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February 27, 2012

4.011: a bridge to nowhere


Almost three years after Hitachi announced its High Availability Manager (HHAM), they have finally delivered introduced the long-promised nondisruptive migration service capability, heretofore to be referred to as The Bridge to Nowhere (BTN).

I mean, seriously, who in their right mind
would want to migrate from one to another Hitachi array… ;0)

Read the press release (and HDS CTO Hu Yoshida's blog post), and you'll be inclined to believe that Hitachi's engineers have one-upped the industry with their latest "capability."

But that would be incorrect, dear reader, for EMC's Federated Live Migration has been delivering zero-downtime migrations to VMAX arrays from prior-generation Symmetrix DMX arrays for over a year. In a race to remain relevant in the face of accelerating competition, Hitachi's engineers have seemingly abandoned the green eggs and ham clustered-array approach to tech refreshing its USP/VSP product line in favor of what is inarguably a direct copy of EMC's FLM.

Well, actually, it's not an exact copy – there are several rather significant deficiencies in Hitachi's nondisruptive migration service (aka the Bridge To Nowhere) as compared EMC's Federated Live Migration. We'll explore these after the break.


an imperfect impersonator

Hitachi has a lot of engineers, but they seem to have lost their knack for copying other vendor's innovations of late. Dynamic Tiering is a poor excuse for automated tiering, especially owing to its bloated relocation size (42MB) and slow reaction time to workload changes. They were slow on the uptake for flash drives, and they STILL haven't figure out how to deliver active/active distributed access to LUNs over distance like VPLEX (which is what HHAM was supposed to deliver, if only within a single data center).

So it's no surprise that behind all the marketing hyperbole, the Bridge To Nowhere is, well, both poorly made AND unfinished:

  1. The BTN spoofs both the target' (LUN) WWN and the port WWN; FLM only spoofs the target WWN. This is an important difference – Hitachi's approach exploits a security hole in the FC SAN standard, because spoofing the target port ID could be used to maliciously fool the target host into sending its data to an imposter. EMC chose to avoid this exploit.
  2. The BTN is sold as a SERVICE, which requires that you hire Hitachi Global Services to provide your migration. FLM is provided to every VMAX customer in the VMAX Migration Package, which itself has a list price of ZERO. The package includes several other migration tools, including Open Replicator/Live Migration for array-based migration from 3rd party storage, Open Migrator for host-based migrations, and a zOS on-line dataset-level migration utility (useful for moving from mod 9's to mod 27's, too) – all at no additional charge with the purchase of any VMAX. With FLM, you can do it yourself; with the BTN you've got to pay extra to have someone do it for you (you can pay EMC to handle your migrations, too, but you don't have to).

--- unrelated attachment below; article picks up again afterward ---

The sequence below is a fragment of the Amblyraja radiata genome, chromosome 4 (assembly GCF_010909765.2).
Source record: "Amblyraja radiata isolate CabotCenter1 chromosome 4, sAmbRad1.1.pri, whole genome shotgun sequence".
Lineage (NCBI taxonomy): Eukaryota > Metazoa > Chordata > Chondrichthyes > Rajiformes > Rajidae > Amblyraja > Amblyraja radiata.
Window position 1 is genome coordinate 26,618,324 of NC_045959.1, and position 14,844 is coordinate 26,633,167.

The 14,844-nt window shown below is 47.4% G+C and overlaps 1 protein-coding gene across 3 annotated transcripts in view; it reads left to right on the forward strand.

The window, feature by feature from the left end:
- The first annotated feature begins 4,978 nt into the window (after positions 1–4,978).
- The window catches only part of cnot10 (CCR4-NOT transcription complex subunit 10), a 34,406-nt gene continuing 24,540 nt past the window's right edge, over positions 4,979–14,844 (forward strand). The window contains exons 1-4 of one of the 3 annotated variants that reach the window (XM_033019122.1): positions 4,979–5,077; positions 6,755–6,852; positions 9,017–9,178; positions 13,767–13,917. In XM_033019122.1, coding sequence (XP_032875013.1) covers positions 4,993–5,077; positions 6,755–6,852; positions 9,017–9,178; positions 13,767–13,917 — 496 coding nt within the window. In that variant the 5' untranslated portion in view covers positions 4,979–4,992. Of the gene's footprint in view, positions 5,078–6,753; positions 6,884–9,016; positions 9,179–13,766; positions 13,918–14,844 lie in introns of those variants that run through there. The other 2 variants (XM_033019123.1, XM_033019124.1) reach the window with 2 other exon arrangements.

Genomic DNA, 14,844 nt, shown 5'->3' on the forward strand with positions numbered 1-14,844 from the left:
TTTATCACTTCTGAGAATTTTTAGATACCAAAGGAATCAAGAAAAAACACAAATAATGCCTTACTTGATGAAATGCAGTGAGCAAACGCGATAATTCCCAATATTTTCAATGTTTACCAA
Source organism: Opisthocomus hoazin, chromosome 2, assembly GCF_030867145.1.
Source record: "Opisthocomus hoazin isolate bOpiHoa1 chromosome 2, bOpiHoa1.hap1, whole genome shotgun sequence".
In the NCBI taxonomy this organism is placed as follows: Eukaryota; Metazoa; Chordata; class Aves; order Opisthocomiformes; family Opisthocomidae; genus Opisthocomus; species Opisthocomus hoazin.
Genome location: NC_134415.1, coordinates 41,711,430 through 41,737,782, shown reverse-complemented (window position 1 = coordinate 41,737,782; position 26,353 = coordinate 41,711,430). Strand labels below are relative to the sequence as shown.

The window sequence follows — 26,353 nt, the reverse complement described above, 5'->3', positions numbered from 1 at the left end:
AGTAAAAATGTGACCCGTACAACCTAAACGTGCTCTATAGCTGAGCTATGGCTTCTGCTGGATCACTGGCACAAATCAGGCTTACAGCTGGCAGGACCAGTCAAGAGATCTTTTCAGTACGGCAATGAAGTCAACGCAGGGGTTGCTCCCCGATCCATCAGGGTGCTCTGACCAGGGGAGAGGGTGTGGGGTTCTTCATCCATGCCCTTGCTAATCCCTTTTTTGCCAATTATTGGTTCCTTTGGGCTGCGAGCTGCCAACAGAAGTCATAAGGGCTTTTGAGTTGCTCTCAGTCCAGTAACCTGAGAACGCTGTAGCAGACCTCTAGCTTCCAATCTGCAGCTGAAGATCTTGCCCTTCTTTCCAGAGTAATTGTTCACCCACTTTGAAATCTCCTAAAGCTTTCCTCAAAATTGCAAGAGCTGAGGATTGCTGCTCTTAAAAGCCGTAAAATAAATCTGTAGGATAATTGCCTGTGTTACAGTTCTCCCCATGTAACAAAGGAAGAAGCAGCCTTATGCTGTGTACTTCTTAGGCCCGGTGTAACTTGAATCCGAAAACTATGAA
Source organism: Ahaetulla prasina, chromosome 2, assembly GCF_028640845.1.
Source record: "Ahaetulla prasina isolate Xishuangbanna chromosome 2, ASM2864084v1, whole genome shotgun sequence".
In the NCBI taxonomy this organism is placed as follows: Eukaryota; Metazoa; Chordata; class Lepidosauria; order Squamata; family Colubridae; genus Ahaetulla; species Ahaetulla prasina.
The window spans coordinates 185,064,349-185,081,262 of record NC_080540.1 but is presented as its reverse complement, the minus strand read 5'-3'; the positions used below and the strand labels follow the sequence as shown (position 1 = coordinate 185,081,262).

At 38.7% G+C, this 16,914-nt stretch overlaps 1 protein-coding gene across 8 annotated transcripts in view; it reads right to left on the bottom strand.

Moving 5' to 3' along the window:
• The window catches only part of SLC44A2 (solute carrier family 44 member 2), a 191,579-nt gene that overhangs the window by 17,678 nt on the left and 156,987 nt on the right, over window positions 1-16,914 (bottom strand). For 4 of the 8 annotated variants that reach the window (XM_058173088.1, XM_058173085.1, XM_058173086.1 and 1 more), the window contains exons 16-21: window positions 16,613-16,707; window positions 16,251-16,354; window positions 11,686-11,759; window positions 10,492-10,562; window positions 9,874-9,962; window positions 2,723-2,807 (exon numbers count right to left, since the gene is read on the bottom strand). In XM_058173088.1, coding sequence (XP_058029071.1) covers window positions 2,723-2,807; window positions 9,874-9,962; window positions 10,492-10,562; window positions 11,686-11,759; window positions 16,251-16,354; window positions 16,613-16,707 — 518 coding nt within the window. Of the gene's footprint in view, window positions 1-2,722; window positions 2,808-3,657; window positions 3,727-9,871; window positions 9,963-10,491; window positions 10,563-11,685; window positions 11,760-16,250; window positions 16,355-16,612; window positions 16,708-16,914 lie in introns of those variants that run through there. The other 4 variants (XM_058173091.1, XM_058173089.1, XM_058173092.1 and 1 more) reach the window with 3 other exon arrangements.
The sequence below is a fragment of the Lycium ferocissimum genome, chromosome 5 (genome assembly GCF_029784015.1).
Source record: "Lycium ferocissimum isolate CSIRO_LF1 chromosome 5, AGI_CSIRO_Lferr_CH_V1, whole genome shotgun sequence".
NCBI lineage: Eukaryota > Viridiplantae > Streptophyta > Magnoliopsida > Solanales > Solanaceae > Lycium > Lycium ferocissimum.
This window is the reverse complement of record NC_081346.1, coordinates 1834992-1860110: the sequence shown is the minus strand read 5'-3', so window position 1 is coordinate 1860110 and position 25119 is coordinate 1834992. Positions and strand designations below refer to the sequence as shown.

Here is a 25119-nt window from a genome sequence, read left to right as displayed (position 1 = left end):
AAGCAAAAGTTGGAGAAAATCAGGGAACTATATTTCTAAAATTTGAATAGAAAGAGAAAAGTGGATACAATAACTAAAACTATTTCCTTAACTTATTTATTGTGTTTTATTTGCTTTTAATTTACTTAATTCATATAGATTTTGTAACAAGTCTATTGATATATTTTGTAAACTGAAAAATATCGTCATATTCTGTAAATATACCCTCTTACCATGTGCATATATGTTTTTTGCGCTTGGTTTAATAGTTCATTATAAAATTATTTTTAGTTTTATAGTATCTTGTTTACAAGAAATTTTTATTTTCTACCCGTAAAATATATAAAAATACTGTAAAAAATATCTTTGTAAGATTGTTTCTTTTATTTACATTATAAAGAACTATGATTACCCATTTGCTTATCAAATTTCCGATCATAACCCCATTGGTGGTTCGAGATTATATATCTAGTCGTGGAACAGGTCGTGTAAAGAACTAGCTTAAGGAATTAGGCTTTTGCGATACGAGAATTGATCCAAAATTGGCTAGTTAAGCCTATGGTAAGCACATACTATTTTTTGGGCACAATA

3. The BTN still apparently requires host remediation before the migration in order to get the hosts, operating systems, HBAs and device drivers all up to snuff before the nondisruptive migration begins. The problem is, changing OS, HBA or device drivers requires a reboot of the host! That's hardly non-disruptive. EMC relaxed remediation requirements significantly last year – if the host/OS/HBA/driver combination was qualified for use against the current DMX version you are using, then no remediation is required to move that host over to VMAX.
  4. The BTN mysteriously does not support HP/UX or AIX hosts under any multi-path driver; FLM supports both when they are running PowerPath. (What's even funnier is that 3PAR's similar offering doesn't support HP/UX hosts either – and HP owns 3PAR!)

If that's not enough, the press releases (and corresponding coverage) would have you believe that Hitachi's new offering will concurrently migrate up to 8 arrays into 1 VSP, never requires a reboot and that it will also automagically transfer over local and remote replication relationships.


  • The BTN currently can migrate exactly ONE source array to ONE target VSP at a time – that "8" figure is a promise for the future
  • While you can migrate multiple old arrays into a single VSP, each array requires separate dedicated ports on the target VSP. That's the price of spoofing the port WWNs. FLM allows you to migrate as many old DMX arrays (or individual hosts) to the new VMAX as you'd like, and up to 512 individual migration sessions (LUNs) can be underway at any given time.
  • To unspoof the BTN requires the hosts to disconnect from the spoofed LUNs, the LUNs and ports to be renamed, and then the hosts can reconnect to the new names.  With FLM, since the ports names don't have to be changed, some hosts can accomplish the unspoof with just an unmount/mount operation.

Finally, nobody has yet automated the migration of replication relationships. The challenge isn't so much the array-side – it's all the scripts that run on hosts that make this difficult. Still, customers are demanding this, and so we can expect that there will be solutions. But I doubt it will ever be truly seamless – unless you really want to live in "spoofed mode" forever…



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